Oral Answers to Questions — Foot-and-Mouth Disease.

– in the House of Commons on 27th February 1922.

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Photo of Mr William Young Mr William Young , Perth

91.

asked the Minister of Agriculture whether he is aware that an outbreak of foot-and-mouth disease was reported to the Ministry as having taken place at Old Fargie, Perthshire, on the 7th instant, and confirmed by their veterinary inspector on the following day, on which date there were 10 cattle affected and 23 not affected; whether he is aware that the diseased animals were not killed until the 11th instant, by which time there were 23 affected; and why this delay and consequent loss and spread of the disease was not avoided by authorising the veterinary inspector to proceed to slaughter the affected animals without having to wait for instructions from headquarters?

Sir A. BOSCAWEN:

The existence of disease in the case in question was confirmed on the 9th February, the authority to slaughter was sent on the 10th February. Owing to the nature of the premises, cremation could not be carried out by means of a large pit, each animal having to be cremated individually, and this may somewhat have delayed the disposal of the carcases. There are no grounds for supposing that further cattle became infected as a direct result of this delay since these animals must have been already infected on the 9th instant. The Ministry's Veterinary inspectors have authority to slaughter animals affected with foot-and-mouth disease if, in their opinion, it would be inadvisable to await the Ministry's covering sanction.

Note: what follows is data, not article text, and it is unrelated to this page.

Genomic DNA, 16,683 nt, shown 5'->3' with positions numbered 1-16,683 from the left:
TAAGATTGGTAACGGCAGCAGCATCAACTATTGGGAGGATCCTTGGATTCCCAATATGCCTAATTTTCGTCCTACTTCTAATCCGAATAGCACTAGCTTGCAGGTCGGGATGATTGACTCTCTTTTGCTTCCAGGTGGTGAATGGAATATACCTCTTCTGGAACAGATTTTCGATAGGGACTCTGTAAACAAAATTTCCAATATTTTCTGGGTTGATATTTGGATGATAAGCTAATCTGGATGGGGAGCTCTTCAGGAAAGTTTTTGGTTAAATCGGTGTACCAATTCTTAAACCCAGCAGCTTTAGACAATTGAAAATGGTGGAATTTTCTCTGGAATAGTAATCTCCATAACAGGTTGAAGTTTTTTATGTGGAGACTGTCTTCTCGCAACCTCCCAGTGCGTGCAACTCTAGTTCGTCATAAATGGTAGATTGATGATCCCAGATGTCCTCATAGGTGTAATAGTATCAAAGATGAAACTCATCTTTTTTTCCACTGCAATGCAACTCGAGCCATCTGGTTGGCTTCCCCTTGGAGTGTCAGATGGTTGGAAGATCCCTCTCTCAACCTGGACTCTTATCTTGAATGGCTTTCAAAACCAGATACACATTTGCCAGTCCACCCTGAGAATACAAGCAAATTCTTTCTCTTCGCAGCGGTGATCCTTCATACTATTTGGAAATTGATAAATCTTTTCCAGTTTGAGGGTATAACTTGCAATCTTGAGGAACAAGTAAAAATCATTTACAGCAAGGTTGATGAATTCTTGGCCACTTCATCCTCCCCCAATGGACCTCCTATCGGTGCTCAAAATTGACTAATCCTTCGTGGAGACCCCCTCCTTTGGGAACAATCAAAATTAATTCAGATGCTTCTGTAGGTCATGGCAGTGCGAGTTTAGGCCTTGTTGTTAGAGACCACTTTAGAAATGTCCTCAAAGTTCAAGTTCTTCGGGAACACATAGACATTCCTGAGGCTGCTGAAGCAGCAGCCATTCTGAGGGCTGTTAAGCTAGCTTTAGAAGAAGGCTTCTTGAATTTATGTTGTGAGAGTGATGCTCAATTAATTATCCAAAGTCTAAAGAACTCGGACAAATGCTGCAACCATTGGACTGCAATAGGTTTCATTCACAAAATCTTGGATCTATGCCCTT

Lieut.-Colonel A. MURRAY:

Would this not be better if it were under the control of the Scottish Board?

Sir A. BOSCAWEN:

I do not think so.

Photo of Mr Maximilian Townley Mr Maximilian Townley , Mid Bedfordshire

97.

asked the Minister of Agriculture what steps are being taken by his Department to counteract the erroneous impressions created in the public mind by references in the Press to the outbreak of foot-and-mouth disease as cattle plague and animal influenza?

Sir A. BOSCAWEN:

At the beginning of the present outbreak a Press Notice was issued emphasising the fact that foot-and-mouth disease was not to be confused with cattle plague, and since then every opportunity has been taken to inform the Press as to the real character of the disease.

Photo of Mr Maximilian Townley Mr Maximilian Townley , Mid Bedfordshire

98.

asked the Minister of Agriculture whether his attention has been drawn to an advertisement which has appeared in the Press from a firm manufacturing condensed milk which suggests that the outbreak of foot-and-mouth disease has rendered liquid milk supplies unsafe; and whether any information in the possession of his Department tends to substantiate the suggestion?

Sir A. BOSCAWEN:

The reply to the first part of the question is in the negative. With regard to the latter part I would refer my hon. Friend to my reply to the hon. Member for Islington South on the 13th instant.